Some long-distance commuters could save €2,000 a year if they trade in their car for coach trips, it has been claimed.
Depending on the trip, people can save up to 65pc of their car fuel costs, according to research by Bus Éireann.
The national bus company said at a time when the cost of living is rising and fuel has passed €2 a litre, commuters should consider taking the coach instead of driving.
Commuters who make weekly return trips from Dublin to Sligo will spend an estimated €3,750 on petrol a year, according to the study, whereas travelling by Expressway coach will cost them €29.50 or about €1,500 a year.
Someone travelling from Letterkenny and Dublin can save €54 (63pc) on every return journey by switching to Expressway, the company said.
There were savings of €57.10 (65pc) between Dublin Airport and Ballina, while those travelling from Limerick to Killarney can save 57pc (€22.77) by travelling on Expressway.
Families travelling on Expressway coaches can claim a further discount as one child under five can travel for free, as can passengers over 66 with a Free Travel Pass.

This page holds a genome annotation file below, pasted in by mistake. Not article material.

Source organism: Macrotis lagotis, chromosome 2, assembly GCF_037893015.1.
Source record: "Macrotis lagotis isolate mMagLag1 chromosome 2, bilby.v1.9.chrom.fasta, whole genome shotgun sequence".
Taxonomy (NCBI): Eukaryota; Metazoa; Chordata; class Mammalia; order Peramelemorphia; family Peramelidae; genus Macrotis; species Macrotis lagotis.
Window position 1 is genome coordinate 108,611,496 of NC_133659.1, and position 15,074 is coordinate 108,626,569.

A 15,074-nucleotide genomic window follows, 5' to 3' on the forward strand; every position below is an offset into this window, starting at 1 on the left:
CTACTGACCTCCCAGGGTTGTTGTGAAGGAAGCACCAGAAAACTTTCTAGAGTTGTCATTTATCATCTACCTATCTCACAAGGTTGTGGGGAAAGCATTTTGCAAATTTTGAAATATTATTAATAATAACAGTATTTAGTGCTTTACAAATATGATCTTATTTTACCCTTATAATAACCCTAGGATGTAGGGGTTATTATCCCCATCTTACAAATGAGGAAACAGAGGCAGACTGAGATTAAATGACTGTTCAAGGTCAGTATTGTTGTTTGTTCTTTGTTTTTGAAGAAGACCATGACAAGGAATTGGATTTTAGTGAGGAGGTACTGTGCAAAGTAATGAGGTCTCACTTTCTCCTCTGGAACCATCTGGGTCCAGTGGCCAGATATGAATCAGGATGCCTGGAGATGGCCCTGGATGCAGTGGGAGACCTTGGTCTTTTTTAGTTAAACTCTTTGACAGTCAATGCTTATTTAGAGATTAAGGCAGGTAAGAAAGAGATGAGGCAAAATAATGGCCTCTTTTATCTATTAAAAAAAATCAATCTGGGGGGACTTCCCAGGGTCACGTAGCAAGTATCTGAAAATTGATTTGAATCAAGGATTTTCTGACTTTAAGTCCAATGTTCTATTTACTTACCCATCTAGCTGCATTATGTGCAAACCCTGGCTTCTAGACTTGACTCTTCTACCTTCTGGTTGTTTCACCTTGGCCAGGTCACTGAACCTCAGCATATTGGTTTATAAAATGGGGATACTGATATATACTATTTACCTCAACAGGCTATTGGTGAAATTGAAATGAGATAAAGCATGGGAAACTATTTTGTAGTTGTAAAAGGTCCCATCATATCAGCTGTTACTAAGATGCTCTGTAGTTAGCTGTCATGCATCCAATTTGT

Tourists are also being encouraged to take the coach rather than paying some of the extortionate rental car prices reported in recent weeks.
“With petrol and diesel prices increasing, it is getting more and more expensive to use the car. Commuters who leave the car at home a couple of days a week and take Expressway instead could cut their bills by hundreds of euros a year,” said Eleanor Farrell, chief commercial officer of Bus Éireann.
Travelling by coach can also result in significant saving on other costs associated with operating a car such as parking, tolls, servicing, oil, and tyres.
Ms Farrell added: “And with bus and coach transportation emitting just one-fifth of the amount of carbon dioxide per passenger per kilometre as a private car, as well making substantial savings, passengers can also lower their carbon footprint by switching to travel by coach.”